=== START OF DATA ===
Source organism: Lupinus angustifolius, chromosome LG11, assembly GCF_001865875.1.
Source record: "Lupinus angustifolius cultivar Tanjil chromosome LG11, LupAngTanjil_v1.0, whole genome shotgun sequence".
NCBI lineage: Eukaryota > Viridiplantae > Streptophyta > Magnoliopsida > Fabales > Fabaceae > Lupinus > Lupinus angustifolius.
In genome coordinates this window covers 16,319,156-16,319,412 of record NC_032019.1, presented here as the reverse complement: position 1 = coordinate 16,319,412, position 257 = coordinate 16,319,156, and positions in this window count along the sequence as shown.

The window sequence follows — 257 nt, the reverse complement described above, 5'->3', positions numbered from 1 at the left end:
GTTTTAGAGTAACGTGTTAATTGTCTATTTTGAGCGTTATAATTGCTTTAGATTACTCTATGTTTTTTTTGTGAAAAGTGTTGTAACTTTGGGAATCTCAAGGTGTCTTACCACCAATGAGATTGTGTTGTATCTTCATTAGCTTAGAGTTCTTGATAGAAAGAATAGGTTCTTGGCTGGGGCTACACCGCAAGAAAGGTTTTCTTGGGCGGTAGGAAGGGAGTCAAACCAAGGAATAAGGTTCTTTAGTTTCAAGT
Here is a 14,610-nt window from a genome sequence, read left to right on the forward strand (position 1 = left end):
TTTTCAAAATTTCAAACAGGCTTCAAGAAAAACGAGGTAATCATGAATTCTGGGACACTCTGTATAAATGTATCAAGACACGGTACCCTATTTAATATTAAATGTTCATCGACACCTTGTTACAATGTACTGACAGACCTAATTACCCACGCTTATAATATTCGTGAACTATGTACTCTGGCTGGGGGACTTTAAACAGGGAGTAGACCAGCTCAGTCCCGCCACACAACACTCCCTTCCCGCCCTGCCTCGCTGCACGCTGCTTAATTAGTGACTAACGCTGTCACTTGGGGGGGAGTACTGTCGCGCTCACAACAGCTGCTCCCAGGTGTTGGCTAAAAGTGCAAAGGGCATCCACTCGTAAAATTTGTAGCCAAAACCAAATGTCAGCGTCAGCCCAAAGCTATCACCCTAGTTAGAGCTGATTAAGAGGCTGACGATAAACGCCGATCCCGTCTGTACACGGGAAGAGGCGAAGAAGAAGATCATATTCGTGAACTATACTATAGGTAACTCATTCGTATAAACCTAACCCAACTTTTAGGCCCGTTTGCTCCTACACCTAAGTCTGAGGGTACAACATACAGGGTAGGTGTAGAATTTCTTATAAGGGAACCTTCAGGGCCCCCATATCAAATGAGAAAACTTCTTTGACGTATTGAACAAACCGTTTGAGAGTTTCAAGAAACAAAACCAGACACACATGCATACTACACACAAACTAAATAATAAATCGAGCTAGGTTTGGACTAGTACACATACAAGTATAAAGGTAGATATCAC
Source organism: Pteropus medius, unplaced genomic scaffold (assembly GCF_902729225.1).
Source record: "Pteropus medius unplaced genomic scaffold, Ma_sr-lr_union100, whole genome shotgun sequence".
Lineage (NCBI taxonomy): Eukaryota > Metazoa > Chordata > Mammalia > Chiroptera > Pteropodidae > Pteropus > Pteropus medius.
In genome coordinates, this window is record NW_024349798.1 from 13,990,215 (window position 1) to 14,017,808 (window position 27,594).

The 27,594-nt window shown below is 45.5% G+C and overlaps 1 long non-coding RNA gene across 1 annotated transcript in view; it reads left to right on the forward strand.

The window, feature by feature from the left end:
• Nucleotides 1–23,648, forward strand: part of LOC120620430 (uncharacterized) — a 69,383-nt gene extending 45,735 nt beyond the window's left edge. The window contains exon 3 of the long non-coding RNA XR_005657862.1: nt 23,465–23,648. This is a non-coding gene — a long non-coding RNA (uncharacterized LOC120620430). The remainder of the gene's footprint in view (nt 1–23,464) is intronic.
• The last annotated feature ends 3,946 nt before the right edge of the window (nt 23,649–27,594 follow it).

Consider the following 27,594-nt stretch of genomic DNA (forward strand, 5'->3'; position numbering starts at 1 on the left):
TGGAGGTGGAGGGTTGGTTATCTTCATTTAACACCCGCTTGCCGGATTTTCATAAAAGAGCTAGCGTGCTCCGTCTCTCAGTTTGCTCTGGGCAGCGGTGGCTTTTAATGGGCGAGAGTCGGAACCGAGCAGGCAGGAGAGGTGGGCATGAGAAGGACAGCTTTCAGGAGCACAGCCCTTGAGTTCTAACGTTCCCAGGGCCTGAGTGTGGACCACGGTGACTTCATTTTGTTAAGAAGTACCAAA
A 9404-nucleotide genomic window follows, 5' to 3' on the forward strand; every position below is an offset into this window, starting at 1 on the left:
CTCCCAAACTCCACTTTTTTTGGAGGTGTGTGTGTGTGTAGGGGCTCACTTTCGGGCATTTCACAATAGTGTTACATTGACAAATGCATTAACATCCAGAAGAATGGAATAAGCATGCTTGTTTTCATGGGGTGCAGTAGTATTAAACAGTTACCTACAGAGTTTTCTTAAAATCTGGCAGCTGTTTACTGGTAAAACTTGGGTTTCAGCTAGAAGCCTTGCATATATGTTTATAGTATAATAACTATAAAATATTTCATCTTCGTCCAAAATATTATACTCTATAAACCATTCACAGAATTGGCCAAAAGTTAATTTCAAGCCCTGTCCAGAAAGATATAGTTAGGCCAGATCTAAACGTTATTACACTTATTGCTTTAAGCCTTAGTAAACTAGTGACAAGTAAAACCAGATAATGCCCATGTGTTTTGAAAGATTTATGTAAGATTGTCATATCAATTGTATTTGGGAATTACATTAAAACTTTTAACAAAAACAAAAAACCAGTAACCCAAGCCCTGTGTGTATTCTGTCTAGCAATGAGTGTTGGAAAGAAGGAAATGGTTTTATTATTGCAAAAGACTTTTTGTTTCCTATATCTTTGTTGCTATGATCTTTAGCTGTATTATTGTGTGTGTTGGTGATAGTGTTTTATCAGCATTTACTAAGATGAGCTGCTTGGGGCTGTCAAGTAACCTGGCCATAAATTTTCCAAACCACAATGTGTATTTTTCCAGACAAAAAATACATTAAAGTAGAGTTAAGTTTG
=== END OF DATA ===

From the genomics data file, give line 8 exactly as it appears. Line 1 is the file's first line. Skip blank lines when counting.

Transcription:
TTTTCAAAATTTCAAACAGGCTTCAAGAAAAACGAGGTAATCATGAATTCTGGGACACTCTGTATAAATGTATCAAGACACGGTACCCTATTTAATATTAAATGTTCATCGACACCTTGTTACAATGTACTGACAGACCTAATTACCCACGCTTATAATATTCGTGAACTATGTACTCTGGCTGGGGGACTTTAAACAGGGAGTAGACCAGCTCAGTCCCGCCACACAACACTCCCTTCCCGCCCTGCCTCGCTGCACGCTGCTTAATTAGTGACTAACGCTGTCACTTGGGGGGGAGTACTGTCGCGCTCACAACAGCTGCTCCCAGGTGTTGGCTAAAAGTGCAAAGGGCATCCACTCGTAAAATTTGTAGCCAAAACCAAATGTCAGCGTCAGCCCAAAGCTATCACCCTAGTTAGAGCTGATTAAGAGGCTGACGATAAACGCCGATCCCGTCTGTACACGGGAAGAGGCGAAGAAGAAGATCATATTCGTGAACTATACTATAGGTAACTCATTCGTATAAACCTAACCCAACTTTTAGGCCCGTTTGCTCCTACACCTAAGTCTGAGGGTACAACATACAGGGTAGGTGTAGAATTTCTTATAAGGGAACCTTCAGGGCCCCCATATCAAATGAGAAAACTTCTTTGACGTATTGAACAAACCGTTTGAGAGTTTCAAGAAACAAAACCAGACACACATGCATACTACACACAAACTAAATAATAAATCGAGCTAGGTTTGGACTAGTACACATACAAGTATAAAGGTAGATATCAC